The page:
Everyone has a number plate on their car, but many of us don’t understand what they display.
With an imminent number plate changeover on the way, and plenty of people are looking to get their hands on a car wearing the new registration. So now is a great time to get to grips with number plates and the changeover.
What is a number plate change?
A number plate change happens twice a year – the first on the 1st March and the second 6 months later on the 1st September.
Any car or vehicle that’s registered on or after those dates will be registered on a new plate – showing that it’s one of the newest cars around.
For example, if a car is on a ‘69’ registration, it will have been registered between the 1st September and 29th February, but any car registered from the 1st March until the 31st August will be on a ‘20’ plate. From the 1st September 2020 until the end of February 2021, a ‘70’ marker will be used.
How do I read a number plate?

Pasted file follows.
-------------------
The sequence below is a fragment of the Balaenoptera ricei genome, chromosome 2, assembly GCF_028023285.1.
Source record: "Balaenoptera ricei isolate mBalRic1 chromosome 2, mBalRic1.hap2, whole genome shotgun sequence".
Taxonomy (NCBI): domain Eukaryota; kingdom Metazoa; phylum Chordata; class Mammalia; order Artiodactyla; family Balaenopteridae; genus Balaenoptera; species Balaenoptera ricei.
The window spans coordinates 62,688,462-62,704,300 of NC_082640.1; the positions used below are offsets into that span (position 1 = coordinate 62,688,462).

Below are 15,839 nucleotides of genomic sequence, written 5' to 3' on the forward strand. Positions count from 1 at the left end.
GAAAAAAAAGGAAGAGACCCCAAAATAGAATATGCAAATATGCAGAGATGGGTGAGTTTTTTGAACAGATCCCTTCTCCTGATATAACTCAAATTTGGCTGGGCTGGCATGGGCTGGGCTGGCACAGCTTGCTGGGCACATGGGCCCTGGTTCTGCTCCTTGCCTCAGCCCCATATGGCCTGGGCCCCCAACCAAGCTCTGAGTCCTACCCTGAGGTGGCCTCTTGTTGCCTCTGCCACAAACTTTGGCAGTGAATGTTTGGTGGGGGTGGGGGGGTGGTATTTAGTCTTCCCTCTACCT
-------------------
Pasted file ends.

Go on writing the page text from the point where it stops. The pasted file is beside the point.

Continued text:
The current system for plates, which has been around since September 2001, applies to cars registered in England, Scotland and Wales, with Northern Ireland using a different system.
Here we’ll use a random example of a number plate – KT20 YSY.
The first two letters – KT – show where the car was registered to. It used to show which DVLA office registered the plate, but since 2013, these have been closed and it’s now all done online, though it still tends to show the dealership where the car was registered. For example, a plate starting in a ‘Y’ means it was registered in Yorkshire; S is Scotland; W is the ‘West of England’ and ‘C’ is Wales. In the case of this plate, it was registered in Northampton.
The two numbers – 20 – show the date it was registered, while the last three letters (YSY) are entirely random.
This system only applies to current UK registrations, and not those pre-September 2001 or private number plates.